We are called into being from nothing, and the monks face this as a vocation. They have tried in the life they have chosen to eliminate the distractions that keep us from being what we are called to be. Not all of us are called to this way, but it does illuminate a central truth about life: Ultimately we are alone before God. The paradox is that this solitude is shared with all of humanity, and we are obliged to take up what it means to share it, through charity, through family, through community, and above all through prayer-which means a moment-to-moment acknowledgment of our absolute contingency, our dependence on the will of God who calls us to be.(I still haven't seen "Great Silence." Anyone out there willing to pool dollars to purcahse the DVD? This ain't going to make it SC, I don't think ... )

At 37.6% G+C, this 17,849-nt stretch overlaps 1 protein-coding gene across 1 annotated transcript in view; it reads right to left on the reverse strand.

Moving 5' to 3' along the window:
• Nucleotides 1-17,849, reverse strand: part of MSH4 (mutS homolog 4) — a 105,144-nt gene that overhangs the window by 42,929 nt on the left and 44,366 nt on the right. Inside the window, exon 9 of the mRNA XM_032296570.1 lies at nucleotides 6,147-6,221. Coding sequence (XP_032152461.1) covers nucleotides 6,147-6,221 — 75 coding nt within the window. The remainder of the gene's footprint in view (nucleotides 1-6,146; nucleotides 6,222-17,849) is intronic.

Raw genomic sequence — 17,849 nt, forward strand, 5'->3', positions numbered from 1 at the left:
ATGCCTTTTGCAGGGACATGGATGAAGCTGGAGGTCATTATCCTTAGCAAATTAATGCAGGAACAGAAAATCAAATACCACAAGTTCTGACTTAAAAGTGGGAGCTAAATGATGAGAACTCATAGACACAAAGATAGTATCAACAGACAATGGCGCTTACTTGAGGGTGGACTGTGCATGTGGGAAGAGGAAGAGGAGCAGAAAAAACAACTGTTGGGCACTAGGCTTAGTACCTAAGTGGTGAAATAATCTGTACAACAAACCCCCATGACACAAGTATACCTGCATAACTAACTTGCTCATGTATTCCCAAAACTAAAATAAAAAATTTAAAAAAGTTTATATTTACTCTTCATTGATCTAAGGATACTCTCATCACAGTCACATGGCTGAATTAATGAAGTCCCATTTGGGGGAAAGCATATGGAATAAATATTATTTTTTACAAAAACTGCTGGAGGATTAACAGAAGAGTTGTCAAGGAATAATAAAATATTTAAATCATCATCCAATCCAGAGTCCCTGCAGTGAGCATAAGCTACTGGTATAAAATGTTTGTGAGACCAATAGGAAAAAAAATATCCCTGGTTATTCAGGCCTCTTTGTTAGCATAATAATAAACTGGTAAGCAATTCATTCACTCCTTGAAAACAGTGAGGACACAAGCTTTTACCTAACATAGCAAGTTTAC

Tuesday, May 15, 2007
Into the great silence and evil
Just saw this in my inbox. (It's amazing what a difference having wi-fi in the room makes, vs. going to a cafe! Amazing too how long a time "oh I'll just check email" can morph into! :). It's a short but profound reflection by Fr. John Garvey in the latest Commonweal on the movie "Into the Great Silence" (and monasticism in general) compared to the massacres at Virginia Tech last month. Do go read it.